• any features in the proposed manuscript that will require special attention in the design and production of your book, such as photographs, line drawings, or other illustrations; charts, graphs, or tables; technical or foreign languages; complex mathematical or scientific data; video, audio, or other multimedia elements; embedded data sets or applications; and
  • the status of your manuscript, including how much of it has been written and when you expect to finish writing it.

Please include a copy of your current vita or resumé, as well as those for any co-authors or editors. If possible, enclose a copy of the table of contents of the proposed work, preferably annotated. You may include a sample chapter from the manuscript, if it is available, or the full manuscript, if it is available.

If you are seeking guidance on developing a proposal, please contact us. Or consider some of the guides that have been published to help academic writers. We have found a book by Laura Portwood-Stacer, The Book Proposal Book, useful. Portwood-Stacer is a publisher who has read many proposals, worked closely with numerous authors, and worked as a researcher herself. In addition to giving practical advice on audience, voice, and the tacit expectations of editors, her book includes checklists for the publication process, sample documents, and other resources to suit any academic’s particular needs. You can read the introduction and decide whether this book will be useful for you.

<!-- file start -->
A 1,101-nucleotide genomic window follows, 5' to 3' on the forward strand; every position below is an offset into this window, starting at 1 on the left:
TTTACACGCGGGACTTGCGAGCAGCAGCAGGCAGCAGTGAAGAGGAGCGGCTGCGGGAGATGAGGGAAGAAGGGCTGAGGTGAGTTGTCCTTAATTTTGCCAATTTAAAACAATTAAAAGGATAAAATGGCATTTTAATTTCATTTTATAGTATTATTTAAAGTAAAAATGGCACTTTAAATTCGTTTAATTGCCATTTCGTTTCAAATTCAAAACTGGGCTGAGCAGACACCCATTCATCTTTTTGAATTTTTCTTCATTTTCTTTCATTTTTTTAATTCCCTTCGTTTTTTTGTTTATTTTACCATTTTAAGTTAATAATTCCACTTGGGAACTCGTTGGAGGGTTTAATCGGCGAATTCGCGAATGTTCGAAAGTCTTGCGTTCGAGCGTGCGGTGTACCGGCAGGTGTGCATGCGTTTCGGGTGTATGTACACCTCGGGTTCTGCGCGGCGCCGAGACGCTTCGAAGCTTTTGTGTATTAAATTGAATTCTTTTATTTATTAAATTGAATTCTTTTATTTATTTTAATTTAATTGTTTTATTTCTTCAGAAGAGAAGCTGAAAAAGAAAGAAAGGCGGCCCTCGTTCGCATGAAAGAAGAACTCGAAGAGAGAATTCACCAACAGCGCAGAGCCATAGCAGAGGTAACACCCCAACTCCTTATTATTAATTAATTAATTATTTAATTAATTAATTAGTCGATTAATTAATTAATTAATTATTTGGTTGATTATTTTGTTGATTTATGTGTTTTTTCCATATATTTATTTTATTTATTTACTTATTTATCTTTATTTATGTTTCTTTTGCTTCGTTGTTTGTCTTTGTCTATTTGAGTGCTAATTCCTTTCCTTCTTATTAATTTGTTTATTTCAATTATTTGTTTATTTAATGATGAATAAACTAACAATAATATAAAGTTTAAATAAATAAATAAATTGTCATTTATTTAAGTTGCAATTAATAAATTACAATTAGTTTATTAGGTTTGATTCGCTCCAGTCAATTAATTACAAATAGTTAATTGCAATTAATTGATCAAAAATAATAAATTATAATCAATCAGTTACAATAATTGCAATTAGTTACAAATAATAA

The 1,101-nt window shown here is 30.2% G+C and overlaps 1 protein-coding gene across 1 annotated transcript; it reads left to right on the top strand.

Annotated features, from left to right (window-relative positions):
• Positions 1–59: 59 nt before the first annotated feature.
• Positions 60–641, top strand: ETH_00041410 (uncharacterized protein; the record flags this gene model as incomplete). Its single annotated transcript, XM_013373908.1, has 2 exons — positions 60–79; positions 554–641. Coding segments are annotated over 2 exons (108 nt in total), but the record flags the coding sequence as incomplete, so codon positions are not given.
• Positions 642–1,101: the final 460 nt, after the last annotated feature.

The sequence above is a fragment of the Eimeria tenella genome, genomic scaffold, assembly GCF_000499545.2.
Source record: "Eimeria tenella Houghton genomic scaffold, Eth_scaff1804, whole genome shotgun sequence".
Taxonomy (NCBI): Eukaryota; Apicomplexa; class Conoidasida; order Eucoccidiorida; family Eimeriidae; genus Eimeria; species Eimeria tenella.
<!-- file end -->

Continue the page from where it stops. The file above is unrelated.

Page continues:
Where and How to Submit